According to Frankel (1977), in situ conservation is the continuing maintenance of a population within the community of which it forms part and in the environment to which it is adapted. Protection of the ecosystems to allow for continuity in evolutionary and ecological processes may be needed in this regard. The dynamics of ecosystems in which species to be conserved occur need careful study, with special reference to interactions between plant and animal species present. The same author indicated that this form of conservation is close to nature, as also natural forests house and maintain genetic resources.
Palmberg (1987) notes that in situ conservation areas can be established or demarcated in forests managed for production or protection; and/or in national parks or other protected areas, with the proviso that the objectives and special requirements of in situ reserves are met (adequate sampling; management aimed at the maintenance of intraspecific genetic variation; access to reproductive materials) while stressing the complementarity of in situ and ex situ conservation, the author lists the following main advantages of in situ conservation:
Use of in situ genetic reserves has the following main advantages:
In situ conservation can be considered part of the management objectives of natural renewable resources, compatible with other objectives such as conservation of wildlife, watershed management, erosion control and - with some limitations - production of goods and other services;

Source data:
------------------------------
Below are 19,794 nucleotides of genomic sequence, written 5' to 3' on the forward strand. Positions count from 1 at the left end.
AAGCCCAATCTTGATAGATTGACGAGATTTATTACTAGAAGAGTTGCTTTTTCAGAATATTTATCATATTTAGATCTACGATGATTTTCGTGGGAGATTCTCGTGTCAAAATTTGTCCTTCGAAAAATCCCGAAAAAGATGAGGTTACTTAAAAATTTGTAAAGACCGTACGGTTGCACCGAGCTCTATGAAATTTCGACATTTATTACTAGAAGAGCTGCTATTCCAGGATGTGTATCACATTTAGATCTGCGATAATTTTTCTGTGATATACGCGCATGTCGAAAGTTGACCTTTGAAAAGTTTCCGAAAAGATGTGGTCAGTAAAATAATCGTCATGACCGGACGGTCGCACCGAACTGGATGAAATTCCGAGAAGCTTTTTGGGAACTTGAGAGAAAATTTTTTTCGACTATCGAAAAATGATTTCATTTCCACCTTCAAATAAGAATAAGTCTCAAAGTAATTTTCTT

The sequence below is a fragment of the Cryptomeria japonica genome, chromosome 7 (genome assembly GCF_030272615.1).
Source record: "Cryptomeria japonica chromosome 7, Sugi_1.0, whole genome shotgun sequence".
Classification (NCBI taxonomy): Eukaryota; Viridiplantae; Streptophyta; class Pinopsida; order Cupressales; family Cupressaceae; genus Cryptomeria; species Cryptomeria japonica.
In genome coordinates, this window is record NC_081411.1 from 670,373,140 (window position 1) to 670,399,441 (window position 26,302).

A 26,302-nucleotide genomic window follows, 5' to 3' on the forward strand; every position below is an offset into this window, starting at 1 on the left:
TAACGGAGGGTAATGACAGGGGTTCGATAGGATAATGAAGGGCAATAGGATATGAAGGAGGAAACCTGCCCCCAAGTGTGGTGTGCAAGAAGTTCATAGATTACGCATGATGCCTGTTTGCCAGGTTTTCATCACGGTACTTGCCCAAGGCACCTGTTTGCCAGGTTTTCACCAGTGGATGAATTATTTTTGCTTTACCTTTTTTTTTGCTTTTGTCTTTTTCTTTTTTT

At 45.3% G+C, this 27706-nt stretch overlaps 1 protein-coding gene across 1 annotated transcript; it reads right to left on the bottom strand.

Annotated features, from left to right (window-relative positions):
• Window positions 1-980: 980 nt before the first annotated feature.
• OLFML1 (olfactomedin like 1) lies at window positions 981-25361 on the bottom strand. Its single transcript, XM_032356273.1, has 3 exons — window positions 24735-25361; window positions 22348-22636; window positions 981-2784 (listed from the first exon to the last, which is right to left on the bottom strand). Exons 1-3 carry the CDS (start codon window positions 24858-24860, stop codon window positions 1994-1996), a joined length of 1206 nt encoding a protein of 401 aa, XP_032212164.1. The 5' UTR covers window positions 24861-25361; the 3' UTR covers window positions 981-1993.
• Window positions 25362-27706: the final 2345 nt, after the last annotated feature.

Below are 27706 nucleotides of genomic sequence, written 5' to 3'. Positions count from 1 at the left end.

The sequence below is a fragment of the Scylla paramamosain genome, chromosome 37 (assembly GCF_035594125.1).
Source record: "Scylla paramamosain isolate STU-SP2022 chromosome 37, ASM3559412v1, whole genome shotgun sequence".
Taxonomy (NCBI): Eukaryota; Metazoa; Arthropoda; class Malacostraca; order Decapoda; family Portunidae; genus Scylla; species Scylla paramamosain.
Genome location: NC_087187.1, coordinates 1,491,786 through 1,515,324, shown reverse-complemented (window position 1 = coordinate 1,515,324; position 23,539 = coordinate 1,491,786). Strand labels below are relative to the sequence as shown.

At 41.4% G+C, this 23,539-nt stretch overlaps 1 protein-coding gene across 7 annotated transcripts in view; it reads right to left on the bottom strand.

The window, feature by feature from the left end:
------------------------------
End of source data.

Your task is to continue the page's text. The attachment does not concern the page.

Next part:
In situ reserves can serve several sectors at once, since gene pools of value to different sectors e.g. crop breeding, forestry, forage production) may often overlap, and so can be maintained in the same protected area;
In situ conservation of an economic species within a natural ecosystem at the same time conserves many subsidiary species of no present economic value, which form part of nature's heritage;
In situ conservation allows evolution to continue, a valuable option for conservation of disease- and pest-resistant species which can co-evolve with their parasites, providing breeders with a dynamic source of resistance; and for continued co-evolution between associated species (e.g. woody species/pollinators);
Maintenance of wild gene pools facilitates research on species in their natural habitats;
In situ conservation is an effective way of conserving species with recalcitrant seeds which cannot be dried without rapid loss of viability (and are also short-lived when moist) and hence cannot be maintained in long-term seed storage and cannot be moved safely to any distance for planting in live collections; and the only strategy available to conserve biologically little-known species which cannot be established in viable plantations.